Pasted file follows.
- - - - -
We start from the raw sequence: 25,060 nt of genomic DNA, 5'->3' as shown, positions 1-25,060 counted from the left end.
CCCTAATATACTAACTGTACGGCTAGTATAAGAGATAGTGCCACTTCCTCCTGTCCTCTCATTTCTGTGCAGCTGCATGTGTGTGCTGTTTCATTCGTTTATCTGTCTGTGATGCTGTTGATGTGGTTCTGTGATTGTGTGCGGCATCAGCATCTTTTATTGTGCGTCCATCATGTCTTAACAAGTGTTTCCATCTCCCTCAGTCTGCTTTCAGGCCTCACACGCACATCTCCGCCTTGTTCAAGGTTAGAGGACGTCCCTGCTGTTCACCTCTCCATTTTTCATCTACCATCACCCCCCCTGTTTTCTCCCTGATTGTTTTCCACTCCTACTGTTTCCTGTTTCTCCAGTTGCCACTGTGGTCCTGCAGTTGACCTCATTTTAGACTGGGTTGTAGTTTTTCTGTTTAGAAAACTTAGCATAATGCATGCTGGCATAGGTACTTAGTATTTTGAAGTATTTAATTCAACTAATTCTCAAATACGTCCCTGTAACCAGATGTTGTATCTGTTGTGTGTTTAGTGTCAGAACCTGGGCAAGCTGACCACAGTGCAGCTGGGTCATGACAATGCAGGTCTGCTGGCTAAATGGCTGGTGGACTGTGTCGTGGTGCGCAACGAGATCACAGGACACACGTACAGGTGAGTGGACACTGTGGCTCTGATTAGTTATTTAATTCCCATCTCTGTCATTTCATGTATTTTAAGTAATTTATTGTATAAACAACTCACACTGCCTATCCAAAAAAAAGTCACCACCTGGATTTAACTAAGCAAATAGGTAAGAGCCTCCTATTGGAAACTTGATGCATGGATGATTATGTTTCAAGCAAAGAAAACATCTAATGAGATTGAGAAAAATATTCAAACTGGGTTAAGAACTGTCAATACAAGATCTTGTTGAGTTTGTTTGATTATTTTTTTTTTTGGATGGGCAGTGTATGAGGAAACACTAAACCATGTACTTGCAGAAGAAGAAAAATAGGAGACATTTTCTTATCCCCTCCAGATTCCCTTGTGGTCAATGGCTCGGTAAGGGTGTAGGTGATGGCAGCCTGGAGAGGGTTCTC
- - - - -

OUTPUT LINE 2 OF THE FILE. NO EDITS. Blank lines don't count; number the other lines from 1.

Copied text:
CCCTAATATACTAACTGTACGGCTAGTATAAGAGATAGTGCCACTTCCTCCTGTCCTCTCATTTCTGTGCAGCTGCATGTGTGTGCTGTTTCATTCGTTTATCTGTCTGTGATGCTGTTGATGTGGTTCTGTGATTGTGTGCGGCATCAGCATCTTTTATTGTGCGTCCATCATGTCTTAACAAGTGTTTCCATCTCCCTCAGTCTGCTTTCAGGCCTCACACGCACATCTCCGCCTTGTTCAAGGTTAGAGGACGTCCCTGCTGTTCACCTCTCCATTTTTCATCTACCATCACCCCCCCTGTTTTCTCCCTGATTGTTTTCCACTCCTACTGTTTCCTGTTTCTCCAGTTGCCACTGTGGTCCTGCAGTTGACCTCATTTTAGACTGGGTTGTAGTTTTTCTGTTTAGAAAACTTAGCATAATGCATGCTGGCATAGGTACTTAGTATTTTGAAGTATTTAATTCAACTAATTCTCAAATACGTCCCTGTAACCAGATGTTGTATCTGTTGTGTGTTTAGTGTCAGAACCTGGGCAAGCTGACCACAGTGCAGCTGGGTCATGACAATGCAGGTCTGCTGGCTAAATGGCTGGTGGACTGTGTCGTGGTGCGCAACGAGATCACAGGACACACGTACAGGTGAGTGGACACTGTGGCTCTGATTAGTTATTTAATTCCCATCTCTGTCATTTCATGTATTTTAAGTAATTTATTGTATAAACAACTCACACTGCCTATCCAAAAAAAAGTCACCACCTGGATTTAACTAAGCAAATAGGTAAGAGCCTCCTATTGGAAACTTGATGCATGGATGATTATGTTTCAAGCAAAGAAAACATCTAATGAGATTGAGAAAAATATTCAAACTGGGTTAAGAACTGTCAATACAAGATCTTGTTGAGTTTGTTTGATTATTTTTTTTTTTGGATGGGCAGTGTATGAGGAAACACTAAACCATGTACTTGCAGAAGAAGAAAAATAGGAGACATTTTCTTATCCCCTCCAGATTCCCTTGTGGTCAATGGCTCGGTAAGGGTGTAGGTGATGGCAGCCTGGAGAGGGTTCTC